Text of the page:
The Twelfth Keeper(7)

By: Belle Malory


“Is this my invite?” His arms waved back in forth in the air as he did a crazy little dance that made her laugh.

“Don’t get too excited. It could be pretty lame.” She cupped a hand around her mouth and dramatically whispered, “Reagan’s friends are going to be there.”

Hunter laughed. It was a warm, friendly sound. Kennedy had always loved hearing it.

“I’ll be there,” he promised.

Kennedy let out a breath she hadn’t realized she’d been holding. “You’re the best.”

“There better be hot dogs though. I can’t deal with Reagan’s friends without hot dogs.”

“You better believe there will be hot dogs,” she said, bouncing on the balls of her feet. “I’ll even get my mom to bake those brownies you like. The ones with the chocolate chips.”

“Double score. I’m coming for sure.”

She smiled, walking towards her house. “See you later, Hunt.”

“See ya, Kenn.”

Kennedy paused in the doorway to catch a glimpse of Hunter disappearing inside his house. Not such a horrible friend at all, she thought. Days like today reminded her that not so very long ago, she had thought moving into this house had been the worst thing that could have ever happened to her. It felt nice to be proven wrong.





Three





Kennedy ate breakfast at the kitchen table, half-heartedly watching the news on the morning of Reagan’s birthday. The search for the twelfth preoccupied the headlines as usual. Seemed no one could escape keeper news these days. She didn’t bother flipping to cartoons. The channel had nothing to do with her inability to focus.

Out in the living room, Reagan’s chatty friend Hannah gossiped about school and boys while braiding Reagan’s hair. They were both excited about taking Lady Liberty out to sea.

As for Kennedy…not so much.

Knots of frustration churned in her stomach. It felt so wrong. Why didn’t anyone else seem to feel it too?

She stopped crunching her cheerios and pushed the bowl aside. Reagan’s voice chirped from the living room, sounding lighthearted…carefree. Every tiny inflection grated on Kennedy’s nerves; every innocent giggle clawed at her insides. She felt the urge to stampede over there, grab her sister by the collar, and demand to know why she was acting like such an insensitive brat.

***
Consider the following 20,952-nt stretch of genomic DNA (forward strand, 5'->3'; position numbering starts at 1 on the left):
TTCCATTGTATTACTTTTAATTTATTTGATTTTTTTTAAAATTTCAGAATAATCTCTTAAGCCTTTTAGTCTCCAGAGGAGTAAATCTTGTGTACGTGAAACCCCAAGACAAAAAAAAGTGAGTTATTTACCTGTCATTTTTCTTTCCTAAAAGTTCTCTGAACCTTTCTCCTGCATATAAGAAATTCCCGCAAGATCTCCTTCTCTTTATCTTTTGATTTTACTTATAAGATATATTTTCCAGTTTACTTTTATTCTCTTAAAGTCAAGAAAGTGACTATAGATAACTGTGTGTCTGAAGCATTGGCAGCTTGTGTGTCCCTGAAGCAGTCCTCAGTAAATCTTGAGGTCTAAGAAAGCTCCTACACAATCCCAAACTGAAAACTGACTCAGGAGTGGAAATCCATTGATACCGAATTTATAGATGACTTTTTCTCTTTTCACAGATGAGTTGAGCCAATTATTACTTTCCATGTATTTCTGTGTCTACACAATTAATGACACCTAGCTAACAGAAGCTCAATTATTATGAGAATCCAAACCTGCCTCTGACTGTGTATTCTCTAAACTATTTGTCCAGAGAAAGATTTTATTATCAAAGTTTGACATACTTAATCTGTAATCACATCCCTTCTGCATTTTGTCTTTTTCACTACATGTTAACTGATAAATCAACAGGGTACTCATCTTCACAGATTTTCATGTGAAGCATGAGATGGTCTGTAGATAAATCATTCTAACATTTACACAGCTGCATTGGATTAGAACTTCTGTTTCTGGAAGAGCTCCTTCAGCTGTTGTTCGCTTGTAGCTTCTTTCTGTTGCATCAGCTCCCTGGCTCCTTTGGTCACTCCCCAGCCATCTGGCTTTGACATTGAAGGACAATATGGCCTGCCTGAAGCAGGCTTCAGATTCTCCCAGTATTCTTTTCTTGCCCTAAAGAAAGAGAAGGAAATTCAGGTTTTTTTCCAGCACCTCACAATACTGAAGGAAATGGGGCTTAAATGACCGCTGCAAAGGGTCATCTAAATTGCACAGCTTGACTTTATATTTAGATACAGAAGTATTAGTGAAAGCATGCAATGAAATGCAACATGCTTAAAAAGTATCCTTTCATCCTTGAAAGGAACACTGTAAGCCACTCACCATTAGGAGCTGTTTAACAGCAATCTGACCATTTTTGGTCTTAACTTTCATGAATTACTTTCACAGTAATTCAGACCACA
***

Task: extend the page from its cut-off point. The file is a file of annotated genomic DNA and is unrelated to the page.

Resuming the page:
She did no such stampeding though. Outbursts weren’t really her thing, for one. And for another, it wouldn’t have done any good. For all of Reagan’s book smarts, she could be as dense as a cow, and stubborn besides. There was nothing anyone could do to change Reagan’s mind once she’d made it up.

Kennedy frowned into her orange juice. The wave of self-pity was cut short when a dozen or so flying cheerios ricocheted off of her face and arms. She’d closed her eyes just in time.

Her baby brother tittered and banged the top of his high chair with his small fists. Distraction, thy name was Lincoln Mitchell.

“Thanks, little man,” she said, picking cheerios out of her hair and smiling. “I needed that.”

The metal hinges on the front door creaked as it swung open. “I’m home!” Ashley shouted. Grocery bags filled one of her hands, and a clear bag full of what looked like water was in the other. Was that a…fish?

“And I brought a goldfish!”

Reagan and Hannah, both wearing matching French braids, pranced into the kitchen, giggling like they weren’t about to board the very boat that killed Kennedy’s father.

“One of my patients, Mrs. Calvert, sent it for you,” Ashley said, handing Reagan the bag.

Reagan held it up, watching its passenger swim to and fro. “She sent me a goldfish?”

Ashley set the groceries down. “Mrs. Calvert has Alzheimer’s. I told you about her, remember? Anyway, she thought you were turning eight, not eighteen. Isn’t that funny?”

“Um…yeah, if you say so, Mom.”

Ashley pulled out a glass bowl from the cabinet. “Anyway, I figured my little Linky-poo would appreciate the gift even if you didn’t. Here, put him into this, Rea.”

Reagan held the bag at arm’s length as she poured it into the bowl. Any kind of pet that didn’t have fur grossed her out. She shoved it onto Lincoln’s high chair. He oohed and aahed adorably, mesmerized by his new pet. “Look, mommy. Fishy!”

“That’s right. It’s a fishy,” she cooed.

Something on TV caught Reagan’s attention. “Volume, up.”

Kennedy looked to see what was so interesting. It just looked like more coverage on the keepers. Pictures of the eleven known keepers scrolled across the screen as the anchor talked about each of them.

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